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Could World War I have been averted if Franz Ferdinand and his wife hadn't been murdered by Serbian nationalists in 1914? What if Ronald Reagan had been killed by Hinckley's bullet? Would the Cold War have ended as it did? In Forbidden Fruit, Richard Ned Lebow develops protocols for conducting robust counterfactual thought experiments and uses them to probe the causes and contingency of transformative international developments like World War I and the end of the Cold War. He uses experiments, surveys, and a short story to explore why policymakers, historians, and international relations scholars are so resistant to the contingency and indeterminism inherent in open-ended, nonlinear systems. Most controversially, Lebow argues that the difference between counterfactual and so-called factual arguments is misleading, as both can be evidence-rich and logically persuasive. A must-read for social scientists, Forbidden Fruit also examines the binary between fact and fiction and the use of counterfactuals in fictional works like Philip Roth's The Plot Against America to understand complex causation and its implications for who we are and what we think makes the social world work.
This third out of four volumes by Richard Ned Lebow in this book series includes texts on psychology and international relations, causation, counterfactual analysis. The political psychology contributions draw on richer, ancient Greek understandings of the psyche and offer novel insights into strategies of conflict management, the role of emotions in international relations, and the modern fixation on identity.
This is the first of four volumes to be published as part of this book series, on the life and work of Richard Ned Lebow. In a career spanning six decades, Richard Ned Lebow has made important contributions to the study of international relations, political and intellectual history, motivational and social psychology, philosophy of science, and classics. He has authored, coauthored or edited 30 books and almost 250 peer-reviewed articles. These four volumes are excerpts from this corpus. The first volume includes an intellectual autobiography, bibliography, and assessments of Lebow's contributions to diverse fields by respected authorities. It shows how a scholar's agenda evolves in response to world events and his efforts to grapple with them theoretically and substantively. It elaborates pathways for addressing these events and their consequences in an interdisciplinary manner, and offers new concepts and methods for doing so. Richard Lebow's research bridges international relations, psychology, history, classics, political theory and philosophy of science. He is author, coauthor, or editor of 34 books and almost 250 peer reviewed articles. Contributors to the book are: Simon Reich – Mervyn Frost - Janice Gross Stein - Stefano Guzzini – Markus Kornprobst - Harald Müller - Christian Wendt - Robert English.
This book about the philosophy of science is the second out of four volumes by Richard Ned Lebow in this book series. It not only provides a useful overview of this broad topic, but also provides deeper insight into specific topics like the philosophy of science causation, epistemology and methods, and especially on counter factual analysis.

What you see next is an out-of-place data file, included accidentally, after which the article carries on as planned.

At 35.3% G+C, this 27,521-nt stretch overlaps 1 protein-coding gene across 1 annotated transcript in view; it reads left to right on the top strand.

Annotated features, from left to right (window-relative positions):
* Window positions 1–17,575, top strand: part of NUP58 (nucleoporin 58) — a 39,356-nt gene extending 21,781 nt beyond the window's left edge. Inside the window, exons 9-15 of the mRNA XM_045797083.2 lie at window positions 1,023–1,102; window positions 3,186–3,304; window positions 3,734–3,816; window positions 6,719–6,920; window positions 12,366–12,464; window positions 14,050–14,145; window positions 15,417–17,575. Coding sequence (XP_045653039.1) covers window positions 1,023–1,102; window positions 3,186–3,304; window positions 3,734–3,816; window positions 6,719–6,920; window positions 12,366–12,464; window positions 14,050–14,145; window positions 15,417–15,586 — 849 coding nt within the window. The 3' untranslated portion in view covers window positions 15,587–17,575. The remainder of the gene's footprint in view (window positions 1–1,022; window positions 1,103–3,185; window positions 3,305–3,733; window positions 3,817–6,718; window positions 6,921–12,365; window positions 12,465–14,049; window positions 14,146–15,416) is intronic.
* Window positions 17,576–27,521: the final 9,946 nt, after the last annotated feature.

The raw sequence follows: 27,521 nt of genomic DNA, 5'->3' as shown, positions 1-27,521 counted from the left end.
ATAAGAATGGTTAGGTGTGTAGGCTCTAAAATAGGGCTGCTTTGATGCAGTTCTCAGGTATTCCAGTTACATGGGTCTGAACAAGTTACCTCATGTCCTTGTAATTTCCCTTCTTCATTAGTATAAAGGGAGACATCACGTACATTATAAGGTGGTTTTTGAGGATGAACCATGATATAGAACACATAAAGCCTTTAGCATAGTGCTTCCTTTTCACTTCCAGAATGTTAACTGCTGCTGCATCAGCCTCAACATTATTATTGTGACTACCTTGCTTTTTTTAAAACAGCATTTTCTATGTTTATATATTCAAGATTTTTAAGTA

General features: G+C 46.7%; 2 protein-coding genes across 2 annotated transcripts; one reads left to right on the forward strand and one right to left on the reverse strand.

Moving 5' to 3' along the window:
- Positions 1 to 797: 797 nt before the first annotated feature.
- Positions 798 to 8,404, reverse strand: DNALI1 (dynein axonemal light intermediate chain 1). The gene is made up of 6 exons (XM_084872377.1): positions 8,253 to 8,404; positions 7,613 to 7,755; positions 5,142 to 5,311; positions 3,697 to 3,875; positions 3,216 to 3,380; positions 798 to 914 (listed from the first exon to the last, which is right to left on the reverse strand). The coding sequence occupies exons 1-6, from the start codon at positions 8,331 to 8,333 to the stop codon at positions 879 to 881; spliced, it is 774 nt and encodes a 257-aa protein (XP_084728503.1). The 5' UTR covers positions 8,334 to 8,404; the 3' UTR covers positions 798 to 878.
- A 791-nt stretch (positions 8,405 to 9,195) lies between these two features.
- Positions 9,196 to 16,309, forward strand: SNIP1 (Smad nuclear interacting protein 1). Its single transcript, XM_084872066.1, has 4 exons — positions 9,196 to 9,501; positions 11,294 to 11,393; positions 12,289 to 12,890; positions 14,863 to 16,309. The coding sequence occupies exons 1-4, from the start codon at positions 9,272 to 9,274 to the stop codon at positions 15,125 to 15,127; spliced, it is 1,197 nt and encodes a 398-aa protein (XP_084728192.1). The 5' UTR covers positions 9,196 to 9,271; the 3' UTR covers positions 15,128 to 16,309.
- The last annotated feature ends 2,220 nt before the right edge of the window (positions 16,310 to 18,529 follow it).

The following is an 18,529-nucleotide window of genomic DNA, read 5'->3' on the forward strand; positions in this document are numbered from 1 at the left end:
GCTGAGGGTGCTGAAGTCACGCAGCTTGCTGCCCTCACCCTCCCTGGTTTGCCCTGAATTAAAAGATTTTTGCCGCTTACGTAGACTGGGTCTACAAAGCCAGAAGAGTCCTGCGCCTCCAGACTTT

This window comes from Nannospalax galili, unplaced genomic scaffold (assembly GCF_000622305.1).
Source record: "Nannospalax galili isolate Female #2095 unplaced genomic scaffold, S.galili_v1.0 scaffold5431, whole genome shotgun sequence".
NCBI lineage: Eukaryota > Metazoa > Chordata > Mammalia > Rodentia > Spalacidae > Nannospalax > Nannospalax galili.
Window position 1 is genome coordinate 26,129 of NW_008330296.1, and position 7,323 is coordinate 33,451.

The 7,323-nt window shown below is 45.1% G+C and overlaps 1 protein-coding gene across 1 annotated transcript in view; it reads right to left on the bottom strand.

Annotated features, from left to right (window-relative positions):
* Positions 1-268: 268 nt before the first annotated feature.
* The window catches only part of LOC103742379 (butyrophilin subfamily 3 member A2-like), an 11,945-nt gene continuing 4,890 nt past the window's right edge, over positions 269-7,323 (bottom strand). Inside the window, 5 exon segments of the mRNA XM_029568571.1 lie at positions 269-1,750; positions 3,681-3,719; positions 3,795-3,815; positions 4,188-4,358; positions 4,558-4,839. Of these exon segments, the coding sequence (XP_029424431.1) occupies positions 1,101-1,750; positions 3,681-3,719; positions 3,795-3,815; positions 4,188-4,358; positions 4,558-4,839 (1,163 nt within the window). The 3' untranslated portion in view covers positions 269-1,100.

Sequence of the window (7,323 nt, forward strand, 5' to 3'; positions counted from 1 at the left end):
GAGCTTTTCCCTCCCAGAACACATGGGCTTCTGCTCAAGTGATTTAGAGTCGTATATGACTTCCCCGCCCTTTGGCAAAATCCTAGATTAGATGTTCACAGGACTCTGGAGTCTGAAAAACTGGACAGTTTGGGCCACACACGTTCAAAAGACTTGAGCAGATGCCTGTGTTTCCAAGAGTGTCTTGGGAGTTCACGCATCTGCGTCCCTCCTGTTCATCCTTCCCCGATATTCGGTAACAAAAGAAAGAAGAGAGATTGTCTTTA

Nowhere are clashes between competing ethical perspectives more prevalent than in the realm of International Relations. Thus, understanding tragedy is directly relevant to understanding IR. This volume explores the various ways that tragedy can be used as a lens through which international relations might be brought into clearer focus.
This last one out of four volumes by Richard Ned Lebow in this book series focuses on various fields of social sciences and their connection to international politics. The author writes about topics in psychology, tragedy, and ethics. All of these fields are being put into relation with political aspects, especially international relations.
This book proposes the idea of fictional International Relations (IR) and engages with feminist IR by contextualising the case of a woman spy in Korea in the Cold War. Fictional imagination and feminist IR encourage one to go beyond conventional or standard ways of thinking; it reshapes taken-for-granted interpretations and assumptions. This takes the view that a dominant narrative of events might be reconstructed as a different kind of story, once events are placed within a wider temporal approach. The case of the woman Korean secret agent- who reportedly bombed a South Korean plane (Korean Airlines (KAL) Flight 858) under the instruction from the North Korean leadership to disrupt the Seoul Olympic Games- is chosen to serve as an effective example of fictional IR and feminist IR scholarship, which can be investigated through the research puzzles concerning gender, pain and truth. Fictional International Relations has three main objectives. First, it investigates the way in which fiction-writing can become a method for dealing with data problems and contingency in IR. Second, the book examines how gender, pain and truth operate or interact in the case of the Korean spy and how this observation can strengthen feminist IR in terms of intersectionality. Finally, the author goes on to explore why this case has been so difficult to study openly and thoroughly. The aim of the book is not to refute the official findings; the point is to unpack complex dynamics surrounding truth—more specifically how the official account has been executed as ‘the’ truth—based on a feminist-informed investigation. This book will be of interest to students of IR theory, critical security studies, Cold War studies, gender studies and Asian studies.

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